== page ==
If you follow me on Instagram (@greyhouseharbor) you may remember this photo from last fall. We dubbed it the “Great Snuggle Incident of 2014.”
It had been a few months since we’d converted Bug’s crib to a toddler bed. One fateful evening after bedtime books, Handsome decided the infant-sized piece of furniture would be a great place for a snuggle sesh and crawled in. Whether he was delusional or Bug convinced him it would all turn out ok, we’ll never know—but the result was disastrous.
The front support arms were crushed beyond repair, rendering the entire crib useless. It was a (now-outlawed, gasp!) drop-side crib that I could not sell or donate anyways, so the entire thing got scrapped. All except one piece…
Fast forward six months to today. We have lived in this house for over 2 years and I still have zero family photos on the walls. Zero. People are starting to question whether we’re a real family. Rumor at the bus stop is that we’re actually in witness protection.
I attribute this epic lack of photo representation to two things: my indecisive borderline OCD fear of putting holes in my walls and between my phone and my DSLR I have too many great pics and get overwhelmed. But not anymore!
Recently I was introduced to the print company Artifact Uprising. I adore that their products are “inspired by the disappearing beauty of the tangible.” Ugh, like an arrow right to my rebellious non-photo-printing heart! They offer an array of high quality printed tangibles, but I was especially drawn to their square print set due to it’s clean, timeless format. They even have an app that allows you to load images straight from your Instagram feed. Now I really had no excuses.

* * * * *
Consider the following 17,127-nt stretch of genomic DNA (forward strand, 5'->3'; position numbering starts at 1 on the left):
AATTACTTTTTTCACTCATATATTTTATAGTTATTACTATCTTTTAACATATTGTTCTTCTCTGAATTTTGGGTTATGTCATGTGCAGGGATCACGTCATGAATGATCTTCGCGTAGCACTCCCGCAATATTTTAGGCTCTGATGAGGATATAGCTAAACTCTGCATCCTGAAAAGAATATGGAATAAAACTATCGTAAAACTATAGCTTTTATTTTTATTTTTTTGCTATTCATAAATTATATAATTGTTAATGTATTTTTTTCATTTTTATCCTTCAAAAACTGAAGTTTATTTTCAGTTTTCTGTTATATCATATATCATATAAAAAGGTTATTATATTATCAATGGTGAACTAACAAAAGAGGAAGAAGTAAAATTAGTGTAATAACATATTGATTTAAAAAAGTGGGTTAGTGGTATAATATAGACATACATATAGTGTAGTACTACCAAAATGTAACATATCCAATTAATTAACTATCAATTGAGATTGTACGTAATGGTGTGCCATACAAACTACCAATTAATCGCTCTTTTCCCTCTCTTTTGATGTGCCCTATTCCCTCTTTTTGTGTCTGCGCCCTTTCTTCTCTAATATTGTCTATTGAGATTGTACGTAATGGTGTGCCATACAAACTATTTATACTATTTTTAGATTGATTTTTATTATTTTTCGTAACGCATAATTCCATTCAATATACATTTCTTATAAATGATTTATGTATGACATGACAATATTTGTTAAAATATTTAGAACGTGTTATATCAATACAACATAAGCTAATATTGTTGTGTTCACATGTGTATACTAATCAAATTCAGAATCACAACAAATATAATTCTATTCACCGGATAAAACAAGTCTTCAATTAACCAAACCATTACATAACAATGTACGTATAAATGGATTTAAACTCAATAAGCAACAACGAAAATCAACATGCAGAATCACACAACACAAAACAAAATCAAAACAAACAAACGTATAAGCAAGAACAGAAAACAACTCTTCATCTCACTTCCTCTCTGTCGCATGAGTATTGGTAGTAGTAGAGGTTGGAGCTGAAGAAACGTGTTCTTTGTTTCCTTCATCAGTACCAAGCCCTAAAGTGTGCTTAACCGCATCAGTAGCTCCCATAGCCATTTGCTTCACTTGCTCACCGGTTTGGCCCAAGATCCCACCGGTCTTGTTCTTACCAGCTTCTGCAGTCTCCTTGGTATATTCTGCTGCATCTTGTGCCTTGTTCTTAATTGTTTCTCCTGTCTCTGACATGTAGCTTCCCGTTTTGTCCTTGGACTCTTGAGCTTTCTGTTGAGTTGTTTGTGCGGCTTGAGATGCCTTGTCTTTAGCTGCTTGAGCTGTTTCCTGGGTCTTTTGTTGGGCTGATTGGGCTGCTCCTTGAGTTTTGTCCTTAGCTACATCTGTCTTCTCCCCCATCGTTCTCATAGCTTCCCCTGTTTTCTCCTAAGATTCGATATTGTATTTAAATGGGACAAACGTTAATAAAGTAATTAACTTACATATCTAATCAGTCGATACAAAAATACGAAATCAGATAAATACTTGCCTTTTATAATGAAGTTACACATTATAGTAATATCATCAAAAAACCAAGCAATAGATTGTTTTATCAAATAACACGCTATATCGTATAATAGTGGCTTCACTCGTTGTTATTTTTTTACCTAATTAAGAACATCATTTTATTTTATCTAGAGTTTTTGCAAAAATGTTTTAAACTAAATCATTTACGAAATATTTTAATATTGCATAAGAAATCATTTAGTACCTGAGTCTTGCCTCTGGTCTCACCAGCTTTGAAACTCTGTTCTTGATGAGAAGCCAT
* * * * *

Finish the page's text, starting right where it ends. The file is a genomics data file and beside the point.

This, ladies and gentlemen, is what I call happy mail.
Broken cribs, cool print companies… where I am I going with this? Hang in there, friends.
I had saved the wire bed frame from Bug’s crib, knowing I wanted to turn it into a wall photo holder. It took awhile to figure out how to hang the frame because in order to clip photos to it, it needed to protrude ever so slightly off the wall.
First I cut a 5/8″ dowel rod (purchased in Walmart craft section) into 1/2″ wide discs.
Then I hammered a 1.5″ roofing nail into the center of each wood disc. Roofing nails are key, because they have a large head that will hold the frame in place.
At each corner of the bed frame, I tucked the wood disc against the wall behind the wire and snugged the nail up tight against the edge before nailing it down. In the second photo you’ll see a hint of the Blue Stik I also put on the back of each disc. Because the nail is going into plain drywall and isn’t long enough to reach a stud, the Blue Stik helps it stay put without being permanent.
To properly secure the grid, I ended up with 6 supports — 4 corners and 2 centered on the long sides.
Songbird was eager to help arrange the new space (pay no attention to her cold-weather-is-almost-over-so-mom-refuses-to-buy-new-leggings-that-fit-well wedgie).
We used mini clothespins to attach the photos. This way, they are easy to reposition or change out on a whim.
My hanging solution has held up splendidly, even withstanding the littlest not-always-gentle hands without a budge. This might very well be the kids’ new favorite spot in the house. Several times a day they stop and tell each other stories about one picture or another.
My goal is to rotate the photos on a seasonal basis. And I must say, our new interactive “memory grid” was totally worth 6 holes in the drywall. In fact, I’m currently scouting space for some actual framed prints now.
Don’t tell the U.S. Marshal Service.